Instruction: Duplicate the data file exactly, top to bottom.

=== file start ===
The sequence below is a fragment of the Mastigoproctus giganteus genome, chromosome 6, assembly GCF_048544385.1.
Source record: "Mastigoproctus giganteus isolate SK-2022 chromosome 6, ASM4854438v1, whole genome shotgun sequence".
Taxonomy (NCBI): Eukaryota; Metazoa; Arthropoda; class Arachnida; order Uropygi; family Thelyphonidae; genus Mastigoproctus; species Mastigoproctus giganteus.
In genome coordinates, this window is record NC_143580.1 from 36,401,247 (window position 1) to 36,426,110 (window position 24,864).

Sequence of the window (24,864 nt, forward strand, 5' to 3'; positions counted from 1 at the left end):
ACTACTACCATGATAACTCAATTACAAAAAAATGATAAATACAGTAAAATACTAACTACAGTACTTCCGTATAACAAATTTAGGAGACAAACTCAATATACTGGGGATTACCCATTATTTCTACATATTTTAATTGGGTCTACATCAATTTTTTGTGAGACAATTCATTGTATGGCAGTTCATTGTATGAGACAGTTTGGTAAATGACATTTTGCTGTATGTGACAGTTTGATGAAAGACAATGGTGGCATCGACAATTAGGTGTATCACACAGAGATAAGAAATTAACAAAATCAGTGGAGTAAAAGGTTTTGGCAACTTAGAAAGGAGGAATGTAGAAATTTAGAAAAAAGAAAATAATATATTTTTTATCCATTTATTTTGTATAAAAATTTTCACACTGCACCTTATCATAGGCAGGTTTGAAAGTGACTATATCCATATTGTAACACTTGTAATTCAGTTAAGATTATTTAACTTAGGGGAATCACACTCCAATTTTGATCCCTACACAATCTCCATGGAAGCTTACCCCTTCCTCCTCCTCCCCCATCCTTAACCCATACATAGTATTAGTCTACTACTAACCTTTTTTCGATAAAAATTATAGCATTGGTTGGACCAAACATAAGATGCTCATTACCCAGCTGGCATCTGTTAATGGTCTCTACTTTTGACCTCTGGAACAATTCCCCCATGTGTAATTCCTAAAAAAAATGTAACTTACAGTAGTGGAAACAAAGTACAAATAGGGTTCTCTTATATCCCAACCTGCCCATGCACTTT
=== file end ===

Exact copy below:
The sequence below is a fragment of the Mastigoproctus giganteus genome, chromosome 6, assembly GCF_048544385.1.
Source record: "Mastigoproctus giganteus isolate SK-2022 chromosome 6, ASM4854438v1, whole genome shotgun sequence".
Taxonomy (NCBI): Eukaryota; Metazoa; Arthropoda; class Arachnida; order Uropygi; family Thelyphonidae; genus Mastigoproctus; species Mastigoproctus giganteus.
In genome coordinates, this window is record NC_143580.1 from 36,401,247 (window position 1) to 36,426,110 (window position 24,864).

Sequence of the window (24,864 nt, forward strand, 5' to 3'; positions counted from 1 at the left end):
ACTACTACCATGATAACTCAATTACAAAAAAATGATAAATACAGTAAAATACTAACTACAGTACTTCCGTATAACAAATTTAGGAGACAAACTCAATATACTGGGGATTACCCATTATTTCTACATATTTTAATTGGGTCTACATCAATTTTTTGTGAGACAATTCATTGTATGGCAGTTCATTGTATGAGACAGTTTGGTAAATGACATTTTGCTGTATGTGACAGTTTGATGAAAGACAATGGTGGCATCGACAATTAGGTGTATCACACAGAGATAAGAAATTAACAAAATCAGTGGAGTAAAAGGTTTTGGCAACTTAGAAAGGAGGAATGTAGAAATTTAGAAAAAAGAAAATAATATATTTTTTATCCATTTATTTTGTATAAAAATTTTCACACTGCACCTTATCATAGGCAGGTTTGAAAGTGACTATATCCATATTGTAACACTTGTAATTCAGTTAAGATTATTTAACTTAGGGGAATCACACTCCAATTTTGATCCCTACACAATCTCCATGGAAGCTTACCCCTTCCTCCTCCTCCCCCATCCTTAACCCATACATAGTATTAGTCTACTACTAACCTTTTTTCGATAAAAATTATAGCATTGGTTGGACCAAACATAAGATGCTCATTACCCAGCTGGCATCTGTTAATGGTCTCTACTTTTGACCTCTGGAACAATTCCCCCATGTGTAATTCCTAAAAAAAATGTAACTTACAGTAGTGGAAACAAAGTACAAATAGGGTTCTCTTATATCCCAACCTGCCCATGCACTTT